U.S. Source: Environmental Protection Agency, 2011 numbers

Canadian Source: Environment Canada, National Inventory Report, 1990-2011

The second KPI in this category is air pollution productivity, calculated as dollars of GDP for every kilotonne of smog-causing sulfur and nitrogen oxides, as well particulates (10 and 2.5 micrometre combined). This air pollution indicator also offers insight into energy mix and how efficiently energy is being used. To make U.S. and Canadian data more comparable, we only counted pollution from mobile, industrial and fuel combustion sources. In the case of nitrogen oxides, we also included biogenic sources. For particulates, we made sure to exclude forest fires and dust measurements.

We determined how many dollars of GDP resulted from a kilotonne of each of these three air pollutants. We then averaged the three results to come up with a final air pollution ranking (score) for each jurisdiction.

U.S. Source: Environmental Protection Agency, 2011 numbers

Canadian Source: Environmental Canada, 2011 numbers


Two KPIs compose the waste category. The first is waste productivity, calculated as dollars of GDP for every kilotonne of municipal solid waste produced in a jurisdiction. This indicator gives insight into how efficiently goods are being made (i.e. less waste during manufacturing, less packaging, etc.) and consumed (i.e. goods being used longer, etc.)

U.S. Source: 17th Nationwide Survey of MSW Management in the U.S., a collaboration between Biocycle and the Earth Engineering Center at Columbia University, 2008 data. “Estimated MSW Generation” column).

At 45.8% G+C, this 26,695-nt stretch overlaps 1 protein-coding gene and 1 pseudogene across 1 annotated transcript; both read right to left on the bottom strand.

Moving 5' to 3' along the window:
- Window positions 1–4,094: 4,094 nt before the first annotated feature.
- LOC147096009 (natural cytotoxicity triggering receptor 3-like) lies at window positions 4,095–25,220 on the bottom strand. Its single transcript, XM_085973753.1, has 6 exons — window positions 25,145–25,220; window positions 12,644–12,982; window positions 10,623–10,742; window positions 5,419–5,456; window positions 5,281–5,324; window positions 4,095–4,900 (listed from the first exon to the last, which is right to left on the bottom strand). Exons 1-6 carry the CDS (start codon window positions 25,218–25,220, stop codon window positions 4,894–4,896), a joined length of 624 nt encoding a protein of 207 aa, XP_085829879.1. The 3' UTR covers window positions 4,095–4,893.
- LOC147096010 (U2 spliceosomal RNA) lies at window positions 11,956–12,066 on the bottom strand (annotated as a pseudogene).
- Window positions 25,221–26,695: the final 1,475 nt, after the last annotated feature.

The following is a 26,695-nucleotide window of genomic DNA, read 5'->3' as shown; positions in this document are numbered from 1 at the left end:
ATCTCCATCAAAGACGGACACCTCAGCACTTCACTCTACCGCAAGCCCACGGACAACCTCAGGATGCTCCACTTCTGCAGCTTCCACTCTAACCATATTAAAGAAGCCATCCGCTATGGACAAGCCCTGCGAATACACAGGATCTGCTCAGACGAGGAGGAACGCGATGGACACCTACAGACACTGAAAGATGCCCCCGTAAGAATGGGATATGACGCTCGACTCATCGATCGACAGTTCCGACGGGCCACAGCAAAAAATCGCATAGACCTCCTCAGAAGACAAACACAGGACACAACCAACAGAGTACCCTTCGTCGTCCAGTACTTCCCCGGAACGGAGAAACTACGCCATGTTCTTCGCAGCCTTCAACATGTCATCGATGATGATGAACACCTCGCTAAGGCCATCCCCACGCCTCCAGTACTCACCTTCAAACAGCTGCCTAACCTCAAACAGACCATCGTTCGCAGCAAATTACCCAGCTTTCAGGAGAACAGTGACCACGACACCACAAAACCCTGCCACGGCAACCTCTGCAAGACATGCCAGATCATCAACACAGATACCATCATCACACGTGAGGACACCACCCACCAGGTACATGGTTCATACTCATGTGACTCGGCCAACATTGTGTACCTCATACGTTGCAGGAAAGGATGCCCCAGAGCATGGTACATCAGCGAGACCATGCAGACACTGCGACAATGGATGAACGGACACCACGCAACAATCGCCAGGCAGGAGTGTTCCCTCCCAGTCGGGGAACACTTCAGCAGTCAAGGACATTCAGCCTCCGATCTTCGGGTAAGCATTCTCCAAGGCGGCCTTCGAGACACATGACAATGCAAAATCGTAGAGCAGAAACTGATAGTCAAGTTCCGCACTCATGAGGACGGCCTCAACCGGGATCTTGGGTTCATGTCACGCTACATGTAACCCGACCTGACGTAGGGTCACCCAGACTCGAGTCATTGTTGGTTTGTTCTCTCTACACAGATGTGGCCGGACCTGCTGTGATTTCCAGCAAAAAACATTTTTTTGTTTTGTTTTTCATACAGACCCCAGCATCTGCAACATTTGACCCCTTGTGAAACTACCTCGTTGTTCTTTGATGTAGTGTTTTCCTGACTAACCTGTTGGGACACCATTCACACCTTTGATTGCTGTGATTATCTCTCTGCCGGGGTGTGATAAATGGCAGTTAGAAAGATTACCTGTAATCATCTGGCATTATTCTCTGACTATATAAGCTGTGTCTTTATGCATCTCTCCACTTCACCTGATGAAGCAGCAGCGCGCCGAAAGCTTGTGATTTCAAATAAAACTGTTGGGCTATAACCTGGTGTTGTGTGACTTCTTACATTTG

Canadian Source: Statistics Canada, 2010 numbers.

(NOTE: for PEI used Island Waste Management Corporation annual report 2012 —

The second KPI in this category is the rate of waste diversion, which is the percentage of municipal solid waste that is diverted away from landfill through recycling and composting. For the U.S. rate, MSW used for energy-from-waste facilities was excluded. This indicator demonstrates how successfully municipalities, guided by provincial or state policy, are keeping waste out of landfills through recycling of metals, glass, plastics and paper, and the composting of organics waste.

U.S. Source: 17th Nationwide Survey of MSW Management in the U.S., a collaboration between Biocycle and the Earth Engineering Center at Columbia University, 2008 data.

Canadian Source: Statistics Canada, 2010 numbers.

(NOTE: for PEI had to use 2006 figure from Statistics Canada, which was most recent data available)